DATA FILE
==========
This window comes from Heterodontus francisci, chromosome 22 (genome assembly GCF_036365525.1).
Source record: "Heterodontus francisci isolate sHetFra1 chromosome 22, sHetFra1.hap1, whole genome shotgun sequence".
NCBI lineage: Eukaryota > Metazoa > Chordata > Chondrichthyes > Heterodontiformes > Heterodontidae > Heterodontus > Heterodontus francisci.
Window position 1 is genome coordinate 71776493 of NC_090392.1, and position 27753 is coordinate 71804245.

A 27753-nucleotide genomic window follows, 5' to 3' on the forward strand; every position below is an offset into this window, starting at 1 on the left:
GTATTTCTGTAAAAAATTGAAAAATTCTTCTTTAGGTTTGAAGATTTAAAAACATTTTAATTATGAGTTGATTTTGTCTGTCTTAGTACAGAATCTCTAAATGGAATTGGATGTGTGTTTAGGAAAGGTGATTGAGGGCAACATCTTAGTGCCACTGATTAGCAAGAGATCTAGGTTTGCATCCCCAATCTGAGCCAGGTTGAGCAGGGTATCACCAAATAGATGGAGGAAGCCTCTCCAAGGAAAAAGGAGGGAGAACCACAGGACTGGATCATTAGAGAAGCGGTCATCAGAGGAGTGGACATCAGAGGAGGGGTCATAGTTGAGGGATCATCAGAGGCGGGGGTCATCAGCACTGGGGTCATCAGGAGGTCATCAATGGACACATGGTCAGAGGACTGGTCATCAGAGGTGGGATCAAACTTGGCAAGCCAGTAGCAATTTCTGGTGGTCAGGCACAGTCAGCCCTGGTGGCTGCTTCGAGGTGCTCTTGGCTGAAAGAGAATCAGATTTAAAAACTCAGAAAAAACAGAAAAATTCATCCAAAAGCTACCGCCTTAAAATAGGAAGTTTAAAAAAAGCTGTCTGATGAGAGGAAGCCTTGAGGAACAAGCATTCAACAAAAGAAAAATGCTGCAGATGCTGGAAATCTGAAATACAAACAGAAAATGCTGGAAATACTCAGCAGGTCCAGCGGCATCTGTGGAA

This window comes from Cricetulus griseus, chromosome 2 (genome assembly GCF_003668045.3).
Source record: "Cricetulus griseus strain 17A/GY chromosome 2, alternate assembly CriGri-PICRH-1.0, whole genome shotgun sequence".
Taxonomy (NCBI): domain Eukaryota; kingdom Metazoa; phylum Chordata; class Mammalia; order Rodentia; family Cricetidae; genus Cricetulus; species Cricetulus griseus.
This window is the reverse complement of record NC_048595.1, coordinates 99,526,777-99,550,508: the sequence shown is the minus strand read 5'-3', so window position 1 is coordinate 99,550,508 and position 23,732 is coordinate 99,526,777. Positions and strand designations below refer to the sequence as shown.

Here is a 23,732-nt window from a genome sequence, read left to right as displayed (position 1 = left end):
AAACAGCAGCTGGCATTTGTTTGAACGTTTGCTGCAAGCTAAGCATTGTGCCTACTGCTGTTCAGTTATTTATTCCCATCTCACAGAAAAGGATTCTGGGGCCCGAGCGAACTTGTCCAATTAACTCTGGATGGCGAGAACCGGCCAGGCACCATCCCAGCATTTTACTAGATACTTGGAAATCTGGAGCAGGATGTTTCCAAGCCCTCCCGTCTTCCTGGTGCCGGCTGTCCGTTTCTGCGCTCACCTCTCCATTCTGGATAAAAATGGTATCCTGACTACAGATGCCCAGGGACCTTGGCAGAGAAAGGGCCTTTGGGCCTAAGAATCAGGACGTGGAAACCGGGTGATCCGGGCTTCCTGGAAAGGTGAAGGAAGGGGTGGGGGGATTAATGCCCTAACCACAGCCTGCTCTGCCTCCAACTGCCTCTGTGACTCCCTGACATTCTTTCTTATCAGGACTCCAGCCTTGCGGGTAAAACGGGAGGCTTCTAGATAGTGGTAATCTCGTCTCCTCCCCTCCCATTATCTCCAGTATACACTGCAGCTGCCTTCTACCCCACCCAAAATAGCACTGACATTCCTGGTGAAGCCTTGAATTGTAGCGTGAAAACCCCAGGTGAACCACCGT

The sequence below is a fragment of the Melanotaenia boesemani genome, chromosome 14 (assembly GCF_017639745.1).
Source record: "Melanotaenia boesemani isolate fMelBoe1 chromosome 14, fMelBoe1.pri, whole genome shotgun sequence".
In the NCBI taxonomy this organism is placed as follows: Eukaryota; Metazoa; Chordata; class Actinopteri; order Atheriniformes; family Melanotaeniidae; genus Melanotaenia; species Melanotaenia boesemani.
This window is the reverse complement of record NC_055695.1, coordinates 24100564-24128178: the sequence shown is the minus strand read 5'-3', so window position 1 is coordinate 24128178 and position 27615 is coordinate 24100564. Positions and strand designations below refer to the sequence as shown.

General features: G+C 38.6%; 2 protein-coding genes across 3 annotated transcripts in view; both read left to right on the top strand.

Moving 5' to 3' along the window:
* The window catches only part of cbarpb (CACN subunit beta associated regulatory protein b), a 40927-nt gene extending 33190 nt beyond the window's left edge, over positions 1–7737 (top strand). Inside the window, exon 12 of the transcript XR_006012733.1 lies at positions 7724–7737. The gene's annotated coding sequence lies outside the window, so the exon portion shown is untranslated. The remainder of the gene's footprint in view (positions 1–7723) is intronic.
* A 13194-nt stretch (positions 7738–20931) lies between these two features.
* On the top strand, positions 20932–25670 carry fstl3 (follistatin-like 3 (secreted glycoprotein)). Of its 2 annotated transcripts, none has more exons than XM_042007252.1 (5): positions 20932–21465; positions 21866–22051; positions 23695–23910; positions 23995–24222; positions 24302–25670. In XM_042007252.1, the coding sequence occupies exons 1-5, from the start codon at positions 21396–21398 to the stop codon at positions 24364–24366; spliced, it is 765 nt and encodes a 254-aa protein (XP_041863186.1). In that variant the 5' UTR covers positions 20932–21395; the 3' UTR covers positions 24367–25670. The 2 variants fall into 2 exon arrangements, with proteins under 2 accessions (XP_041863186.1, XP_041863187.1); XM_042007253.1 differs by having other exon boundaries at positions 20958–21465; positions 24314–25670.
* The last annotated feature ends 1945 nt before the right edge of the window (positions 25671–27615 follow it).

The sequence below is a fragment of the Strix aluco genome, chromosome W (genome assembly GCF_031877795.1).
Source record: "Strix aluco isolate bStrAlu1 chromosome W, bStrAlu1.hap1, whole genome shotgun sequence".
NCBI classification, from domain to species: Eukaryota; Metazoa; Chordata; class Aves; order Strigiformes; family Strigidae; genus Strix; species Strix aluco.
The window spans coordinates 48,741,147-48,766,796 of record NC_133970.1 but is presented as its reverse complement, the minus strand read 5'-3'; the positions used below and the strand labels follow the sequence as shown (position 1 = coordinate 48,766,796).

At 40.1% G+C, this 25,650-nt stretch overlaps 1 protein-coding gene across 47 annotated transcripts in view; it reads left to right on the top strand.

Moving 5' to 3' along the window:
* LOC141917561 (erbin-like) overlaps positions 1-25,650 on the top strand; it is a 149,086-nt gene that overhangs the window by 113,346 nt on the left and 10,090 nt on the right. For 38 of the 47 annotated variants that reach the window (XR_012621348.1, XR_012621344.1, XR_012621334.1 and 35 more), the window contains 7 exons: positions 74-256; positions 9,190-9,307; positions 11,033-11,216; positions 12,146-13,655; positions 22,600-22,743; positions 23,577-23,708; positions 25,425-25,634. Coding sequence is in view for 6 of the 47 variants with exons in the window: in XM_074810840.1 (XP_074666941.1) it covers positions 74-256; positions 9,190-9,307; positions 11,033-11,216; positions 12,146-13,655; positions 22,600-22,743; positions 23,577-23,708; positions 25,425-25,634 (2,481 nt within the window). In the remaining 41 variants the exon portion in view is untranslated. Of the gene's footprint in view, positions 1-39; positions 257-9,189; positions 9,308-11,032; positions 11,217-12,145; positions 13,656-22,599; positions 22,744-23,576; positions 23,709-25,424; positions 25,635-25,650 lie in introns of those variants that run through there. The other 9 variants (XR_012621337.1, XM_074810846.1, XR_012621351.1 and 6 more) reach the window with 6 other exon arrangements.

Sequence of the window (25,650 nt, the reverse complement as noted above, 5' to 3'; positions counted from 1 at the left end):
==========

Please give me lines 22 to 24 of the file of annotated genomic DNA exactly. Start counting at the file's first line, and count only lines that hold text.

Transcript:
* The last annotated feature ends 1945 nt before the right edge of the window (positions 25671–27615 follow it).

The sequence below is a fragment of the Strix aluco genome, chromosome W (genome assembly GCF_031877795.1).
Source record: "Strix aluco isolate bStrAlu1 chromosome W, bStrAlu1.hap1, whole genome shotgun sequence".